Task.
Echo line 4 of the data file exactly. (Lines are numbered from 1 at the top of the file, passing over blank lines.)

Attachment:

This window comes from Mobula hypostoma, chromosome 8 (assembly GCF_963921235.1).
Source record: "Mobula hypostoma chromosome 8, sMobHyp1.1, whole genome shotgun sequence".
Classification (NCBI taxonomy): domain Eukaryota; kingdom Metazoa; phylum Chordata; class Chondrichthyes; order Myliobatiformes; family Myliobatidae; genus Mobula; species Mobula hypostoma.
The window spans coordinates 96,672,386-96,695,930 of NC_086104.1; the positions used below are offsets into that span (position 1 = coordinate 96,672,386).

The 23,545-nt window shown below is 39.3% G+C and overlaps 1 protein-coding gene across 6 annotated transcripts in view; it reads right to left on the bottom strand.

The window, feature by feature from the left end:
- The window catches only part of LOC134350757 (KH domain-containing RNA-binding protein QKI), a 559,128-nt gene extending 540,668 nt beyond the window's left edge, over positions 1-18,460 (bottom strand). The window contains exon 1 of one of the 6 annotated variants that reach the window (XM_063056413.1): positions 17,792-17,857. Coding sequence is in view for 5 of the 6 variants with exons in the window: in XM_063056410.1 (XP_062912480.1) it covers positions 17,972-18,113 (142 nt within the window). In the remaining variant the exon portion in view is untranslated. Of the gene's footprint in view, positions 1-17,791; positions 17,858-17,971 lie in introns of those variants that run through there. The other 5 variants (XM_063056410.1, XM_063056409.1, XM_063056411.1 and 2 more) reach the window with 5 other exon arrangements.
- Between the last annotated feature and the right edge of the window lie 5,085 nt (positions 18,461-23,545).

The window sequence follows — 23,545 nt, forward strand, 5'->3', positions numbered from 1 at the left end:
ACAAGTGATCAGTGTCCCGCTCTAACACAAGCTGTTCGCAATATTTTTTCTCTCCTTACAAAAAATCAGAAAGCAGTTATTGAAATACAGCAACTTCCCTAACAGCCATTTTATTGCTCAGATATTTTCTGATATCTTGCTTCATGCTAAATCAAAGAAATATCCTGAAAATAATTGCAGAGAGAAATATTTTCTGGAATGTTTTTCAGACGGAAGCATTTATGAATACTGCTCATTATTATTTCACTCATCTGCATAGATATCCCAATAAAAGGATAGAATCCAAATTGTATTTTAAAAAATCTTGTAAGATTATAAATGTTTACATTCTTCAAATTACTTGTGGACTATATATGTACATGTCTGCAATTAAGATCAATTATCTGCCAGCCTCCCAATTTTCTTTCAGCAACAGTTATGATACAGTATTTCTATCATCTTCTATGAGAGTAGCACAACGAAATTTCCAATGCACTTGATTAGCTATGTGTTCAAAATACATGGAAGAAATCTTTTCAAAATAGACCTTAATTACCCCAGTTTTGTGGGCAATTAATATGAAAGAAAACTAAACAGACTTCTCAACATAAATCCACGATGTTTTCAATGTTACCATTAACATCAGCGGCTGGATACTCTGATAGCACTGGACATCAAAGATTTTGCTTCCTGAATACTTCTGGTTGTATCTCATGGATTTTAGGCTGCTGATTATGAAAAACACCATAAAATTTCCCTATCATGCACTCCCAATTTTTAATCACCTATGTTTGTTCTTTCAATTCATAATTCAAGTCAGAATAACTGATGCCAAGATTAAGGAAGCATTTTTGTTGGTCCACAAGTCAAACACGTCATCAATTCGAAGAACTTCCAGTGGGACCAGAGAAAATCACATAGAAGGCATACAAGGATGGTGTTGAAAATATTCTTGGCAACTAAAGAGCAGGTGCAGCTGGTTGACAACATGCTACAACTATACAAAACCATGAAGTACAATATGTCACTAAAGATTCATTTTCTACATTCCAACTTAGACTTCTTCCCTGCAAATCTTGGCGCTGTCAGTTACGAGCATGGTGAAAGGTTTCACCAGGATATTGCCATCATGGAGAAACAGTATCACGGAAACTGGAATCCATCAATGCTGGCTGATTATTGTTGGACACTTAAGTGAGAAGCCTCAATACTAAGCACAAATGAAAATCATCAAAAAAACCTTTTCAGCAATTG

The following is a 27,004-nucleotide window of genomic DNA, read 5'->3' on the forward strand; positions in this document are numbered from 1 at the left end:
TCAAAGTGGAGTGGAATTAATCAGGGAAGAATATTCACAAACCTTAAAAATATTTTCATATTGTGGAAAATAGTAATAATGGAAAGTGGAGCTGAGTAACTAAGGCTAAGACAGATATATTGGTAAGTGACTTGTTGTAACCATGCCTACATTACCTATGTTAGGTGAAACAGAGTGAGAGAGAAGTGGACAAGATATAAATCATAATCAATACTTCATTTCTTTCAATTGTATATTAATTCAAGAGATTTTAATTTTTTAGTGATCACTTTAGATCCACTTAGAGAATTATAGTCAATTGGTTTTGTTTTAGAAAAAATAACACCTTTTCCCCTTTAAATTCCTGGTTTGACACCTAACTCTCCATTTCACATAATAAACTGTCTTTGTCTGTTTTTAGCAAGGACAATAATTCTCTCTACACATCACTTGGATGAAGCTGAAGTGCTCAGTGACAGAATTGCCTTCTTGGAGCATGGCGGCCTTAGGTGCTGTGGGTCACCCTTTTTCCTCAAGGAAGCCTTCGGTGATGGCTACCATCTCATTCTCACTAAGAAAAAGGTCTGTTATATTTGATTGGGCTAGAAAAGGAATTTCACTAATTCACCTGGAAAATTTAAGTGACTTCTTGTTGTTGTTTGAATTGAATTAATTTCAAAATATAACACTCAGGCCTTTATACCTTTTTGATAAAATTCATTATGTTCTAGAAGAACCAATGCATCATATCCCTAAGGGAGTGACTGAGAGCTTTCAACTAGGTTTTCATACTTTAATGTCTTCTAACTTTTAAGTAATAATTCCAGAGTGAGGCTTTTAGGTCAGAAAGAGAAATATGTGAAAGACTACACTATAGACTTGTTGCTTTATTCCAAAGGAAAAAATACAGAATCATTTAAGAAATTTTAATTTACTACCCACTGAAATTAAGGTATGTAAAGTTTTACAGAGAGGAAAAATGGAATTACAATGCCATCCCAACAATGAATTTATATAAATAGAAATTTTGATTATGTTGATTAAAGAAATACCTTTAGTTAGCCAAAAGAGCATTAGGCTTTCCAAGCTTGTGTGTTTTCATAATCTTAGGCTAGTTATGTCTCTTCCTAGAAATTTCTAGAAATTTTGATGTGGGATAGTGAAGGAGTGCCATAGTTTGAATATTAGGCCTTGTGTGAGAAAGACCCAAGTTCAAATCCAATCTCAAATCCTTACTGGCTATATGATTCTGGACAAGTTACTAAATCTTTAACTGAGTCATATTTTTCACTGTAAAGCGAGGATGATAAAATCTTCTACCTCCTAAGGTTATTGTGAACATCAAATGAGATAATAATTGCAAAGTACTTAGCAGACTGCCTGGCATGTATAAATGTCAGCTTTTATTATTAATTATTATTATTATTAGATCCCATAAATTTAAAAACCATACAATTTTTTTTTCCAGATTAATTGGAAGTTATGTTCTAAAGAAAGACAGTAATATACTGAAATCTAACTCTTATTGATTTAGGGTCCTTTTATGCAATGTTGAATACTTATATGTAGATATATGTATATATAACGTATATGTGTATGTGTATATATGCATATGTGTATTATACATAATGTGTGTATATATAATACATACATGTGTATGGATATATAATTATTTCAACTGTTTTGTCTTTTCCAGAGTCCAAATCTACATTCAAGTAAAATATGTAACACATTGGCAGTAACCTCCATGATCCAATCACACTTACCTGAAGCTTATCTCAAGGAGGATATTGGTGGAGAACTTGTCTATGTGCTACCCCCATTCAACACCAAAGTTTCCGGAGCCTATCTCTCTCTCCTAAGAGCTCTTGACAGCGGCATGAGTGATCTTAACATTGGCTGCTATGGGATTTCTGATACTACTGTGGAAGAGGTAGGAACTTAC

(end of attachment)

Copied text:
The window spans coordinates 96,672,386-96,695,930 of NC_086104.1; the positions used below are offsets into that span (position 1 = coordinate 96,672,386).